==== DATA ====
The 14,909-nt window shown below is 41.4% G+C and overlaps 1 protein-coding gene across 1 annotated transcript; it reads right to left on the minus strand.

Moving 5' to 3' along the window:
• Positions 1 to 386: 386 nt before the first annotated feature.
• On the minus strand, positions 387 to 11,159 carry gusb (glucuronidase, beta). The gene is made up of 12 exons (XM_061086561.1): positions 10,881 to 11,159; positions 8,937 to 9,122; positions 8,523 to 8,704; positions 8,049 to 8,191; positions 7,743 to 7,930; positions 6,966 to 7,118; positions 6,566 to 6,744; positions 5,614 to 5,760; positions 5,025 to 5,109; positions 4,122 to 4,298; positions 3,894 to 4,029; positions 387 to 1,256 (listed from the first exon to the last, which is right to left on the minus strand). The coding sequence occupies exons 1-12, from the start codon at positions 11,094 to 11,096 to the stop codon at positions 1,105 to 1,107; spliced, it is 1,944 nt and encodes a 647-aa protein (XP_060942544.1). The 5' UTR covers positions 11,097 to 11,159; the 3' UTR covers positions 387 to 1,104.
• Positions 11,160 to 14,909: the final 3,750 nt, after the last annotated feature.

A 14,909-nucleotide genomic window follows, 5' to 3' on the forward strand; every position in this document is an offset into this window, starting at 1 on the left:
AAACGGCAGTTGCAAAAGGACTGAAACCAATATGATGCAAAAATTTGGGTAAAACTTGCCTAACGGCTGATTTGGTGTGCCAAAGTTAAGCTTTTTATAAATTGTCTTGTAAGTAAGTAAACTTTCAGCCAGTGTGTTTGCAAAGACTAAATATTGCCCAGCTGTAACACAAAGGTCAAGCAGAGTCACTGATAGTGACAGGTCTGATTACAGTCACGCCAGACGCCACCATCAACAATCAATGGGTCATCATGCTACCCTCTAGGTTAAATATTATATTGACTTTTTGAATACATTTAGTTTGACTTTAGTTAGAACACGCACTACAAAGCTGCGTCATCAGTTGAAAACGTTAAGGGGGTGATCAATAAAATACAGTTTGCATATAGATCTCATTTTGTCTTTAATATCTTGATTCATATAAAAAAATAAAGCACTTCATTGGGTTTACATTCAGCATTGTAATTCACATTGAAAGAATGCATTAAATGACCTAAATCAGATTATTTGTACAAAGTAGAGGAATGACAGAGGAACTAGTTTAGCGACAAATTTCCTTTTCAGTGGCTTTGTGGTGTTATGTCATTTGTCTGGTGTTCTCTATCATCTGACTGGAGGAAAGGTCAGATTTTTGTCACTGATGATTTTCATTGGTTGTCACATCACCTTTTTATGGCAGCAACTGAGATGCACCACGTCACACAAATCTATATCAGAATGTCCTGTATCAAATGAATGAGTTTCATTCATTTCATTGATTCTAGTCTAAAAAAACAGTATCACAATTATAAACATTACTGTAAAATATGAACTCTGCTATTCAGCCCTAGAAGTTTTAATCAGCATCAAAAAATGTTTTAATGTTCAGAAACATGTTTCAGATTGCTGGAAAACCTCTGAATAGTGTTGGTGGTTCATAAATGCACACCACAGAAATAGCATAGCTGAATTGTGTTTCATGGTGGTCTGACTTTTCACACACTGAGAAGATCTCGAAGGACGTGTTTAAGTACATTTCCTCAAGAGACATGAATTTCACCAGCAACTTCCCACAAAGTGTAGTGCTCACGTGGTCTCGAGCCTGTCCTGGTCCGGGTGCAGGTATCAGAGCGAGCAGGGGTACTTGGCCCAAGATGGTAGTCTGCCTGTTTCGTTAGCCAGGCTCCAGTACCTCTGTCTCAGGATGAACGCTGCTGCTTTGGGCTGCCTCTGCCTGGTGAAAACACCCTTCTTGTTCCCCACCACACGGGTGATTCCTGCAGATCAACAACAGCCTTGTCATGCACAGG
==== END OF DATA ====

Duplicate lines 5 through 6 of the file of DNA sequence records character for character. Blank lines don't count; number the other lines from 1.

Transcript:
• Positions 11,160 to 14,909: the final 3,750 nt, after the last annotated feature.

A 14,909-nucleotide genomic window follows, 5' to 3' on the forward strand; every position in this document is an offset into this window, starting at 1 on the left: